Placeboby Padraig Murphy
The geometric impact of the 9/11 event blossoms beyond NYC, The Pentagon and the lonely fields of Pennsylvannia. Parents, Wives, Husbands, Children, Siblings, Friends , Neighbors, and Workmates connect in an incredible linking of humanity. We are all in a sense victims, or more properly, we share in a small way, the suffering. We share this rip in the fiber of humanity. We share our human condition. There is anger,vengance and perhaps in time forgiveness and peace.
Sailors believe it is unlucky to change the name of a boat. Placebo was the fourth name. The sailboat Placebo was a 47-year old derelict when Michael Collins discovered her and brought her back to life. In many ways, Placebo would repay the favor in similar fashion.
The Baltimore Catechism offers that the sacrament of Extreme Unction more commonly referred to as the Last Rites (the Placebian rites) are given to someone in immediate danger of death. It adds the remark, "...Giving comfort and solace to the soul and sometimes to the body." The medical use of the definition, Placebo, is derived from the healing effects of personal solace. The sugar pill is a venue to seduce the body into relief. The healing comes from within.
Nothing in Michael Collin's experience had prepared him for his life became after September 11, 2001. His wife, Linda and daughter, Beth were visiting New York City to celebrate her "Sweet 16" birthday. Like almost 3,000 others they were guilty of nothing more than being in the wrong place at the wrong time, they were never found.
Michael's world is rearranged and disorienting. His sense of loss immediately flowers to guilt. The pain of his loss and guilt encapsulates him. The primal survival defense mechanism of flight eventually takes over. He runs away. The Placebo becomes both his escape capsule and life boat. It becomes his sugar pill.
Michael attempts his escape into the back water, off the beaten path, outposts in the Caribbean Islands. He drifts across a palette of exquisite deserted coves and beaches populated by an eclectic cast of characters. He meets Jenni who offers him his first toe hold toward recovery offering him a future.
A late season hurricane rolls off the African desert and careens toward a rendezvous with the Placebo. The ultimate challenge to any single-handed sailor- an open ocean confrontation with one of nature's most formidable creations is a nightmare from which few of the dreamers survive. His suspense filled struggle and ultimate survival leaves him with closure to his personal tragedy.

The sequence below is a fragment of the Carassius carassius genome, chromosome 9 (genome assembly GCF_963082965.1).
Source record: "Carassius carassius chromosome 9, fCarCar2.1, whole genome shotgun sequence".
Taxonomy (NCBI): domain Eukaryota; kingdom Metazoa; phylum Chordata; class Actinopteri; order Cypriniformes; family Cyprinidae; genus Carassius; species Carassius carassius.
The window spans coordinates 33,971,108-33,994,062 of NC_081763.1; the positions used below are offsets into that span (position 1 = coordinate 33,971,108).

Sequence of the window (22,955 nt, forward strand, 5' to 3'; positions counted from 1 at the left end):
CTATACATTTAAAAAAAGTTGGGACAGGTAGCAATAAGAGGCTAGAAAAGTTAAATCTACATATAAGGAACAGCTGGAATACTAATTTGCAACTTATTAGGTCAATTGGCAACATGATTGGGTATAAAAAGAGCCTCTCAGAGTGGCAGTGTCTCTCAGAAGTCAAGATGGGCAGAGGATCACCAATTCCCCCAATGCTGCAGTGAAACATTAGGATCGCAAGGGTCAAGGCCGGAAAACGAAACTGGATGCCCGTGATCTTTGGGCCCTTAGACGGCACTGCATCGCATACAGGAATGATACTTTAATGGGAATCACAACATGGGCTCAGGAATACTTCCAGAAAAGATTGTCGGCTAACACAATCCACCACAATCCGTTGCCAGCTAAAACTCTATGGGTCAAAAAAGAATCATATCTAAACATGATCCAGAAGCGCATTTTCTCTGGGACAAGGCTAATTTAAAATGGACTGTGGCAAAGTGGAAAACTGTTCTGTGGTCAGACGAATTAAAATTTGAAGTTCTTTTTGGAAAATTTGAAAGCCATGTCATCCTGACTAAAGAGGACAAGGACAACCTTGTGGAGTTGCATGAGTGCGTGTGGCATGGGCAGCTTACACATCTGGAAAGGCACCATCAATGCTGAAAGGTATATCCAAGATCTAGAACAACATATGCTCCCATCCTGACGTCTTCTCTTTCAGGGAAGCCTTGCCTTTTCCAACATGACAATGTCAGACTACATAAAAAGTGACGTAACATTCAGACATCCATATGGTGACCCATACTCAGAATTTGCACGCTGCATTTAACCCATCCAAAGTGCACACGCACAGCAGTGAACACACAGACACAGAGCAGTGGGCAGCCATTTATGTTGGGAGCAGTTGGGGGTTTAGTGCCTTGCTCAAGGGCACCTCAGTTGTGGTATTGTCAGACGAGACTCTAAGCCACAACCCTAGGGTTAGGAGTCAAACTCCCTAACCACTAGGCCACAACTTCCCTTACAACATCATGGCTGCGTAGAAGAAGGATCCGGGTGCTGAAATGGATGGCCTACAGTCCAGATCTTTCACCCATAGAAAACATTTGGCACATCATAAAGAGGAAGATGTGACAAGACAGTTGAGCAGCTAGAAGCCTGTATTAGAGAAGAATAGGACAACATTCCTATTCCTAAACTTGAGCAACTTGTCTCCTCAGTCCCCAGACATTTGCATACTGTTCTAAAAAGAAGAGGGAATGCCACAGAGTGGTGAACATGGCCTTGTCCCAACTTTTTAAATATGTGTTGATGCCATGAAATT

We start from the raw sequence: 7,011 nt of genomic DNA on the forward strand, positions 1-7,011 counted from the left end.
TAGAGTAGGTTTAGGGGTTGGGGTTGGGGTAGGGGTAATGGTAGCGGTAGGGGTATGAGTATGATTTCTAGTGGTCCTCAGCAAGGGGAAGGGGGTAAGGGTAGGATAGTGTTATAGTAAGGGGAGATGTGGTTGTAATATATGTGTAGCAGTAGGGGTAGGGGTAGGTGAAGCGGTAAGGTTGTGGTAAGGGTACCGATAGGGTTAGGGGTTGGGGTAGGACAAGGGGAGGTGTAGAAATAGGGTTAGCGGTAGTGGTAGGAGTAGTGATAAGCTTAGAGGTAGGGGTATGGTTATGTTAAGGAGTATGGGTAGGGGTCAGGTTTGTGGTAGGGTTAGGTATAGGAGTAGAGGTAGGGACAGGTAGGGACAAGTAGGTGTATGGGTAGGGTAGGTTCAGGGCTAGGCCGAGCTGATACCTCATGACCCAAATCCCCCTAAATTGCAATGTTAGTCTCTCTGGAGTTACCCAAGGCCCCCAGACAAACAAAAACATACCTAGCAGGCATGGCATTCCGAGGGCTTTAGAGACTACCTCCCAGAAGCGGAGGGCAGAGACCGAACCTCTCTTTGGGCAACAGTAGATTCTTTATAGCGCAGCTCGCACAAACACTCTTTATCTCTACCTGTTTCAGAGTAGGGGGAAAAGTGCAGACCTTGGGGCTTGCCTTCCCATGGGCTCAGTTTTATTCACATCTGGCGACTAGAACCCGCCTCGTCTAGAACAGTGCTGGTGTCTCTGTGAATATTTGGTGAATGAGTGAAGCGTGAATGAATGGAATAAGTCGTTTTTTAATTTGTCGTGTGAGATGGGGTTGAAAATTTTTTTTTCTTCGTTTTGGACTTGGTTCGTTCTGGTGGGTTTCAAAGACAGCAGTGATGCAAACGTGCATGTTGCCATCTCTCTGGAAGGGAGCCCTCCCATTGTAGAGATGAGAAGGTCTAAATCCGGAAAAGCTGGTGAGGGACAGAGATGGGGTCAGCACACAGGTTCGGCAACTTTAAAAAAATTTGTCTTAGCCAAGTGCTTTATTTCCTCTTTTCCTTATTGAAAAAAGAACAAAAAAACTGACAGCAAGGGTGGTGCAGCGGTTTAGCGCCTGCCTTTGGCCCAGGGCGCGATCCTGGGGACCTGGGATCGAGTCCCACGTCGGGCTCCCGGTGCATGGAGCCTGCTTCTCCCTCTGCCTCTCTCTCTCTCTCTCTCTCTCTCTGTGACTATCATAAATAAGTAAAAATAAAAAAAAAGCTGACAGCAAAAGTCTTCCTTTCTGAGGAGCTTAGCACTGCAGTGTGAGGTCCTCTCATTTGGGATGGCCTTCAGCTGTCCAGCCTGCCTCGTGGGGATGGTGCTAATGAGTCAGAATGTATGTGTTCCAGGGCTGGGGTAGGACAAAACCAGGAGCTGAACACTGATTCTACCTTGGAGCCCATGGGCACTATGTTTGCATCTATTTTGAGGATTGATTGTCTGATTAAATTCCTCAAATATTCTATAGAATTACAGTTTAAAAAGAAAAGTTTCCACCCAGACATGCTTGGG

Fashioned in the shadow of Pat Conroy, in the settings of Clive Cussler's Dirk Pitt stories and in a tone of Stuart Woods, Placebo transports Michael through his own tragedy, the acceptance of his own humanity, and finally the rebirth of love.
Placebo is not just a 911 story. It is a story of the human condition - love, loss, repair and growth.
- CreateSpace Publishing
- Publication date:
- Product dimensions:
- 6.00(w) x 9.00(h) x 0.67(d)
Meet the Author
Padraig Murphy holds a post graduate Degree from the National University of Ireland Galway in Irish Studies with emphisis on Literature and Archeology. He holds a BA in Journalism from St Bernard College.
As a membr of the working press Pat worked with both the Associated Press and United Press International. He worked with CBS Radio and TV. His reports on Americas Cup Racing, European Politics and World Finance span four decades.
Pat operated Eleuthera Charters, a sailing charter service, in Hachet Bay, Eleuthera, Bahamas.
Padraig holds his Captain's Papers from the US Coast Guard, His Master Diver certifacation. He is an avid fly fisherman and blue water sailor.
Pat Lives between his home in Ponte Vedra, Fl.,Eleuthera, Bahamas and Ireland.
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Most Helpful Customer Reviews
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Plausibility keeps this tale interesting. History of boat is a nice touch. Michael Collins 'humanness' makes the story almost universal. We've all been there to one degree or another. Would have posted four stars, but whoever proofread this book did a poor job, and, at a few points, this problem was a distraction.